An obsession
– not a hobby

Written by Michael Badnarik

When I was a skydiving instructor, people would often ask me how much the first jump would cost. I would tell them that the experience would cost about $250, “plus half of everything you make the rest of your life”. That answer was rarely understood. Skydiving is more of an obsession than a hobby. As they walked out of the hangar, I heard a husband tell his wife, “…but the children went to school last year”. I’m not sure he was kidding. A young lady that I knew had recently purchased a brand new Camero. I convinced her to come to the drop zone to try skydiving. Less than a month later she sold her new car and bought a small, used, Volkswagon Beetle in order to have minimal transportation to the drop zone on weekends. She used the money to finish her skydiving lessons, and to purchase her own parachute and jumpsuit. Anyone who has gotten off student status knows that I am not exaggerating.

I was only planning to skydive once, just to prove to myself that I could overcome my fear of falling. That was the only fear I’ve ever had. I was so excited after my first jump, I was incoherent for forty-five minutes. I returned to the drop zone fifty out of fifty-two weekends my first year. One weekend it rained like a monsoon, and the second weekend I flew to Indiana to show my mother my beautiful parachute. (She was not amused.)

As a skydiving instructor, I was often contracted to work at different drop zones across California. On this particular weekend I would be working in Monterey Bay because they were expecting an unusually large number of students. Skydive Monterey Bay is one of the most beautiful places to jump, because the nearby ocean view is absolutely breathtaking. I would often recommend that new visitors make their first jump alone, because the view would significantly distract them from any routine they were planning with their friends. It is like stepping out of the plane into a postcard.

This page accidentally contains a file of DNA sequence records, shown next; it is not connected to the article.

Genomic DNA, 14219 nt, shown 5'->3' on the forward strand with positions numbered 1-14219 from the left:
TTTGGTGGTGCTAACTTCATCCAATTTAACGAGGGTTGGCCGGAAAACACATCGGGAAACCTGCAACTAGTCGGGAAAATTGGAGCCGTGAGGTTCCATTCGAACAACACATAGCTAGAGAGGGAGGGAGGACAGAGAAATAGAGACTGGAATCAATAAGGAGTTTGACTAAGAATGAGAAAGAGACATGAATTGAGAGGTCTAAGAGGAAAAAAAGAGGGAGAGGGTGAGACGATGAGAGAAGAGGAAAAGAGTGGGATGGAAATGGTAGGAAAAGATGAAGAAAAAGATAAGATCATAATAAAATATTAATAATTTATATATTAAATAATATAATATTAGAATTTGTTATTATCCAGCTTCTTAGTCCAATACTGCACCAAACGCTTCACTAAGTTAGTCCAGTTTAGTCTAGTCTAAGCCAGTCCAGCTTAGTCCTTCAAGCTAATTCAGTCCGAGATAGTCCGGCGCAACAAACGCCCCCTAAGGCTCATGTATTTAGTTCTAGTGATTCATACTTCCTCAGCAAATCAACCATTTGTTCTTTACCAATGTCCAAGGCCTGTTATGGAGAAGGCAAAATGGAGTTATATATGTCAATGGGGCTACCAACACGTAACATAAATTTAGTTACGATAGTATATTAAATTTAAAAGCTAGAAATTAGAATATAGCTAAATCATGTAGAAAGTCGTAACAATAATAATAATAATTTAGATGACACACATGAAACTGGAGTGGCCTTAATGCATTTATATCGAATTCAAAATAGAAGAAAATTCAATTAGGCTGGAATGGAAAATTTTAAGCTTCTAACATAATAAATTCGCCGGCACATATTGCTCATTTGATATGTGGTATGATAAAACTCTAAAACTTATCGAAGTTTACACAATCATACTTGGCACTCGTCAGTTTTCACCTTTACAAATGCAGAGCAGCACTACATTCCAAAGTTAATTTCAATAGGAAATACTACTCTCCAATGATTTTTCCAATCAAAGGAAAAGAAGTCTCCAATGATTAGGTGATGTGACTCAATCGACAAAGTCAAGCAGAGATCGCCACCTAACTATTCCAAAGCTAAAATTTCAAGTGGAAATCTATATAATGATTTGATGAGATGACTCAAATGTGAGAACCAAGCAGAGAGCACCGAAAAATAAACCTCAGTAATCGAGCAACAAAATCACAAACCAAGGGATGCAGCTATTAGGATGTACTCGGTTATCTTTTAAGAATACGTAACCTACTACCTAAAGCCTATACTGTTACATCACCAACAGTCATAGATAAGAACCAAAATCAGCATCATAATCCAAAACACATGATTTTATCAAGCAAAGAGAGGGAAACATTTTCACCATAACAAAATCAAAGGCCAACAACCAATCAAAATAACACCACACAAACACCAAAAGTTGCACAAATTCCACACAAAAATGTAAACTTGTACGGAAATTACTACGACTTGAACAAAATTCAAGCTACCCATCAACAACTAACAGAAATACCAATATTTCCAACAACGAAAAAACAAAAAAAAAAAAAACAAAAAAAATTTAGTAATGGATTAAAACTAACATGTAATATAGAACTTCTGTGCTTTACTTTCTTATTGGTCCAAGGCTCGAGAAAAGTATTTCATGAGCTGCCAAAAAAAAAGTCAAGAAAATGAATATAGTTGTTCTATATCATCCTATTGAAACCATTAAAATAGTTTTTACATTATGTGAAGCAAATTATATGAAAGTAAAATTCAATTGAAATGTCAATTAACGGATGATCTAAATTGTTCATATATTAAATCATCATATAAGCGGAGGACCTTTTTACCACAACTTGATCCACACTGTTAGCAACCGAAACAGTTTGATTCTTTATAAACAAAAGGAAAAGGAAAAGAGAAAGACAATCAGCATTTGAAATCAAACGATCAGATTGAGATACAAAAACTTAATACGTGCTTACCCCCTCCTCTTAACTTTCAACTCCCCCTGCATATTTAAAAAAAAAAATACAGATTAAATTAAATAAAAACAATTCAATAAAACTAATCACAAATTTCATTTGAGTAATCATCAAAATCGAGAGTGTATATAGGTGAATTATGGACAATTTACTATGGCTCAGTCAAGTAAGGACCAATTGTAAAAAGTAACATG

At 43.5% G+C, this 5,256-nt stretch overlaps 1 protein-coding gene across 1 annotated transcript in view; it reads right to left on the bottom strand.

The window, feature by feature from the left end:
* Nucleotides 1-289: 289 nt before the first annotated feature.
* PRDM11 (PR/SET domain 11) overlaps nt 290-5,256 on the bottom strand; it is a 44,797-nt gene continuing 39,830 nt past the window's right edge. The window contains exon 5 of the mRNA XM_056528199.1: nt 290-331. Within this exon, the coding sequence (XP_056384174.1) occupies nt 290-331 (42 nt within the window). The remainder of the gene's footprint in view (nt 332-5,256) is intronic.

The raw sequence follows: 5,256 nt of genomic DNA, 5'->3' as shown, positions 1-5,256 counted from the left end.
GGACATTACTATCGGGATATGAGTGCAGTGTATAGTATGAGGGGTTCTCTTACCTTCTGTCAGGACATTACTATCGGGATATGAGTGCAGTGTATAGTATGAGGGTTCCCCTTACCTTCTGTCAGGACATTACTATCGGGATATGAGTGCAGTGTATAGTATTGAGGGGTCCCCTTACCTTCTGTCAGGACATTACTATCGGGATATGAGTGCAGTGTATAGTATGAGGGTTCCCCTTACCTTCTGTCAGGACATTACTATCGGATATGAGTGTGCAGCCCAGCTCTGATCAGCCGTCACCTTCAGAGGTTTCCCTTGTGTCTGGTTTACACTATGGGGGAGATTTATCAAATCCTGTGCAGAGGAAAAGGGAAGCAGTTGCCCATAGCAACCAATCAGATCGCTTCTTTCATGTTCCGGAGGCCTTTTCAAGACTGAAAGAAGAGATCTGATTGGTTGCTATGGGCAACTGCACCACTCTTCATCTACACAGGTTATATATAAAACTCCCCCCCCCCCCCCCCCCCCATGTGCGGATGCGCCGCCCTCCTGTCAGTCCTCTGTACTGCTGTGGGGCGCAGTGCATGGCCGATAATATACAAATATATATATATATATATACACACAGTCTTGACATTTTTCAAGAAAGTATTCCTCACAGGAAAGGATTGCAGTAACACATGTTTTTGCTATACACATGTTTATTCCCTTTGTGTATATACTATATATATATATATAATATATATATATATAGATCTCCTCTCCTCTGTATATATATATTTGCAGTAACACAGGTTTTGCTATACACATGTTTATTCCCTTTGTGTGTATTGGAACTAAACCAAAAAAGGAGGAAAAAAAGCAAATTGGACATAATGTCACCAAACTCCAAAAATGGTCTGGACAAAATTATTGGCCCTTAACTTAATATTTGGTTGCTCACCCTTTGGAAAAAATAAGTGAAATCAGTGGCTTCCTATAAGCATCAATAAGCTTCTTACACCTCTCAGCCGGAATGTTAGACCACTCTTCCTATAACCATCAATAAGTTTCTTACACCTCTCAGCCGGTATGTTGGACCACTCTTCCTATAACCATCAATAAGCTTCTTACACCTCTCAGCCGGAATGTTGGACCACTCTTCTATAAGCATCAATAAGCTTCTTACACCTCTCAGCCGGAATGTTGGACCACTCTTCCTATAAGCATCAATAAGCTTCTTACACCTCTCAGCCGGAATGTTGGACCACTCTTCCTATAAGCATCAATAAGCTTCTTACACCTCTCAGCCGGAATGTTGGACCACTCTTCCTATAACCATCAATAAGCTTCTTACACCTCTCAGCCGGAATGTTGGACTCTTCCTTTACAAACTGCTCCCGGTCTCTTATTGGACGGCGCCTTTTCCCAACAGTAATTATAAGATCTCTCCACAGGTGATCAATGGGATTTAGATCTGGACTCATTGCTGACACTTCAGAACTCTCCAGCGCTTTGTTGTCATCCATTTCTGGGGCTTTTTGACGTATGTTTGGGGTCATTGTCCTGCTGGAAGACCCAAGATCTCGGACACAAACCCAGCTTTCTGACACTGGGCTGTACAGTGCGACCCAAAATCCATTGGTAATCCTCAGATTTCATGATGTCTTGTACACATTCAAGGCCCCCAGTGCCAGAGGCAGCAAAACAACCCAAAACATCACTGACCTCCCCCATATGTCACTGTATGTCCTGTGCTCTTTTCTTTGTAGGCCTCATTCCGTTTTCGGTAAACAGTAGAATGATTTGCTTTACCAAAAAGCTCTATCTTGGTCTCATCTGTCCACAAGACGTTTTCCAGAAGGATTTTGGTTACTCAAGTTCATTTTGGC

I drove up on Friday night to have dinner with my friend, and to sleep on his couch to avoid hotel expenses. At 05:00 I went to the kitchen for a glass of water, but I didn’t quite make it. What I thought was a five-inch step up to the kitchen turned out to be the bottom of a door with an ancient plate-glass window. As I lifted my right leg to step up, my knee went through the glass and made a terrible noise. At that moment I worried that I might accidentally wake my friend up in the middle of the night. Then I felt something warm and wet running down my leg. This wasn’t safety glass, and I had cut myself pretty severely.

I ran to the bathroom and sat on the edge of the tub. I knew that a four-inch gash and this kind of bleeding could not be fixed with a Band-Aid. I consoled myself with the knowledge that if I bled to death, at least I would do it in the tub and I wouldn’t leave a mess for my friend to clean up. When he saw my injury, he got very serious. He asked me which of four nearby hospitals I wanted to go to. I asked him which hospital had the most beautiful nurses. That’s when he realized that I was not going to panic, and that my sense of humor remained undamaged.